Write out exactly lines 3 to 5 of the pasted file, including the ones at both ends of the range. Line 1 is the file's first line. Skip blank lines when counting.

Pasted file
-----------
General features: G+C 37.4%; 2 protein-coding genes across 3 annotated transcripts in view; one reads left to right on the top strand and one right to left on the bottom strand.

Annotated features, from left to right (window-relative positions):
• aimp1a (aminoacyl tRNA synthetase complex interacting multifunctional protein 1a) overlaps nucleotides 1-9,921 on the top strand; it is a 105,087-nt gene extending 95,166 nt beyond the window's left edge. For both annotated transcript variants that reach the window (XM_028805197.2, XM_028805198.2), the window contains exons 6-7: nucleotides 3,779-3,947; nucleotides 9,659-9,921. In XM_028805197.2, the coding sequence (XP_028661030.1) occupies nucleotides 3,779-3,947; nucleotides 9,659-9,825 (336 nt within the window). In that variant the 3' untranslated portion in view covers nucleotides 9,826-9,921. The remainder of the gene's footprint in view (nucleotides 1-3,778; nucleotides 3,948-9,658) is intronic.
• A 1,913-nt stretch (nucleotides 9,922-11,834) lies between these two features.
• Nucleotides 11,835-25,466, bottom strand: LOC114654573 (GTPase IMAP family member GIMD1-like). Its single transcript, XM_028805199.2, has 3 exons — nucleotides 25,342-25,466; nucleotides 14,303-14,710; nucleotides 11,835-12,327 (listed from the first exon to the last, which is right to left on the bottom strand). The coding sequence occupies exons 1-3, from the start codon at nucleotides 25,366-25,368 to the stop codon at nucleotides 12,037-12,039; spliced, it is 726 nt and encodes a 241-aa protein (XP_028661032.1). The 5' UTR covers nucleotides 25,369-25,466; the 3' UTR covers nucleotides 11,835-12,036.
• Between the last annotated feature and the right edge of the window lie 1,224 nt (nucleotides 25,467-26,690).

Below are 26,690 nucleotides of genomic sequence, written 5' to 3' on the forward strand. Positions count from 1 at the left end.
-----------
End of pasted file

• aimp1a (aminoacyl tRNA synthetase complex interacting multifunctional protein 1a) overlaps nucleotides 1-9,921 on the top strand; it is a 105,087-nt gene extending 95,166 nt beyond the window's left edge. For both annotated transcript variants that reach the window (XM_028805197.2, XM_028805198.2), the window contains exons 6-7: nucleotides 3,779-3,947; nucleotides 9,659-9,921. In XM_028805197.2, the coding sequence (XP_028661030.1) occupies nucleotides 3,779-3,947; nucleotides 9,659-9,825 (336 nt within the window). In that variant the 3' untranslated portion in view covers nucleotides 9,826-9,921. The remainder of the gene's footprint in view (nucleotides 1-3,778; nucleotides 3,948-9,658) is intronic.
• A 1,913-nt stretch (nucleotides 9,922-11,834) lies between these two features.
• Nucleotides 11,835-25,466, bottom strand: LOC114654573 (GTPase IMAP family member GIMD1-like). Its single transcript, XM_028805199.2, has 3 exons — nucleotides 25,342-25,466; nucleotides 14,303-14,710; nucleotides 11,835-12,327 (listed from the first exon to the last, which is right to left on the bottom strand). The coding sequence occupies exons 1-3, from the start codon at nucleotides 25,366-25,368 to the stop codon at nucleotides 12,037-12,039; spliced, it is 726 nt and encodes a 241-aa protein (XP_028661032.1). The 5' UTR covers nucleotides 25,369-25,466; the 3' UTR covers nucleotides 11,835-12,036.